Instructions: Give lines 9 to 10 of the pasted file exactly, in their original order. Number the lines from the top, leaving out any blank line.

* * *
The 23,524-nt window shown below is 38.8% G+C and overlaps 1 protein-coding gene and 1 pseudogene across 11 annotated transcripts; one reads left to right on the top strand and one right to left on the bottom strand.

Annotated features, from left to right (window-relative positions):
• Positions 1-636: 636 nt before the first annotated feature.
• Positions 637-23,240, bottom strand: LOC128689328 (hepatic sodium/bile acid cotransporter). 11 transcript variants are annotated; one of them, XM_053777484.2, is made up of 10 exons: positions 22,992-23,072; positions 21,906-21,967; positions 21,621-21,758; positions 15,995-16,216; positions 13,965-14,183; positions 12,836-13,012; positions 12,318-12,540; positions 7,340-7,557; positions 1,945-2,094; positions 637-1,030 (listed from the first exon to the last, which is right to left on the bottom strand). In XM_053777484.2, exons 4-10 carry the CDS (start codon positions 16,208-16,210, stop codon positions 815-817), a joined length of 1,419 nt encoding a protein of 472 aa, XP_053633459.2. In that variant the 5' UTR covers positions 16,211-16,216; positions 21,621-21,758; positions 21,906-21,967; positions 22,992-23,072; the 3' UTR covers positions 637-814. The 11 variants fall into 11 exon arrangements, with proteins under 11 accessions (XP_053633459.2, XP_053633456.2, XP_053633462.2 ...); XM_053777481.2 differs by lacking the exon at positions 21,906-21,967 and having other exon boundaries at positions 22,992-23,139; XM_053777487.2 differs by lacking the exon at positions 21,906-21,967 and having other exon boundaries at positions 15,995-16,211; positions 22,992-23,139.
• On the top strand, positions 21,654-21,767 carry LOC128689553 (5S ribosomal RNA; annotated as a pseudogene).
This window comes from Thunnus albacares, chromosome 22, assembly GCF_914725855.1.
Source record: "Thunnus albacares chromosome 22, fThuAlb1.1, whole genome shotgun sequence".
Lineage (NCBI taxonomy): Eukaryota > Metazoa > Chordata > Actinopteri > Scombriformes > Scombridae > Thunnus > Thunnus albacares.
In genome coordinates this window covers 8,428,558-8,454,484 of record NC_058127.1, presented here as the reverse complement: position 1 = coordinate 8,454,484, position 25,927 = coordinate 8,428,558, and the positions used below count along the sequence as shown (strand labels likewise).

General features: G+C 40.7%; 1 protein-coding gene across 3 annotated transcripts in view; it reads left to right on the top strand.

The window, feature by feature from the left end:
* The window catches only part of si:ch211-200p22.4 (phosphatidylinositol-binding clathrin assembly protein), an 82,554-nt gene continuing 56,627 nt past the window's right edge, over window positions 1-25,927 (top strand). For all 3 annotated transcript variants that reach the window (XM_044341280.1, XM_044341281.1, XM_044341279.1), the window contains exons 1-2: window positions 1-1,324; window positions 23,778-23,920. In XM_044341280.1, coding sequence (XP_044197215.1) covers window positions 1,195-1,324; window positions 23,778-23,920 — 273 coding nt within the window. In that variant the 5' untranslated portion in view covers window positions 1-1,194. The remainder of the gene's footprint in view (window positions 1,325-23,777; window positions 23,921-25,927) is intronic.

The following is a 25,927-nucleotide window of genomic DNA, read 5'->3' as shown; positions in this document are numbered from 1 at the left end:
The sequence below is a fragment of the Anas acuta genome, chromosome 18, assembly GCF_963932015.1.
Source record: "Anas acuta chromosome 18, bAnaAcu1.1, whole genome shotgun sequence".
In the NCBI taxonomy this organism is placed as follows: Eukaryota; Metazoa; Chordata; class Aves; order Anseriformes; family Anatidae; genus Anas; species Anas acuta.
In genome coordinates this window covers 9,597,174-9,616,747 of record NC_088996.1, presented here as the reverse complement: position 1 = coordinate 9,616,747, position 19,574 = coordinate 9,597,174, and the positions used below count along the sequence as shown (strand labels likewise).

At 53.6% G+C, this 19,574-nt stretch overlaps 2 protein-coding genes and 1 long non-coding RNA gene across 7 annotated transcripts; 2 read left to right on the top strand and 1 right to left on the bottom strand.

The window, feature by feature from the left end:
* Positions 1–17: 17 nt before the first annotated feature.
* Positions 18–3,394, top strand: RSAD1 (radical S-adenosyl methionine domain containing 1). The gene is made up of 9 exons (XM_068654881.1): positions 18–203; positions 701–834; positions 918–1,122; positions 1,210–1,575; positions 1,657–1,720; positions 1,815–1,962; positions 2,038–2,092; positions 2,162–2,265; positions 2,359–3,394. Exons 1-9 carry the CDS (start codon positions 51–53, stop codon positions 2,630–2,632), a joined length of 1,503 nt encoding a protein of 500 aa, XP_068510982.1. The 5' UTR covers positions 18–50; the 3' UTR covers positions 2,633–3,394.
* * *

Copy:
In genome coordinates this window covers 8,428,558-8,454,484 of record NC_058127.1, presented here as the reverse complement: position 1 = coordinate 8,454,484, position 25,927 = coordinate 8,428,558, and the positions used below count along the sequence as shown (strand labels likewise).

General features: G+C 40.7%; 1 protein-coding gene across 3 annotated transcripts in view; it reads left to right on the top strand.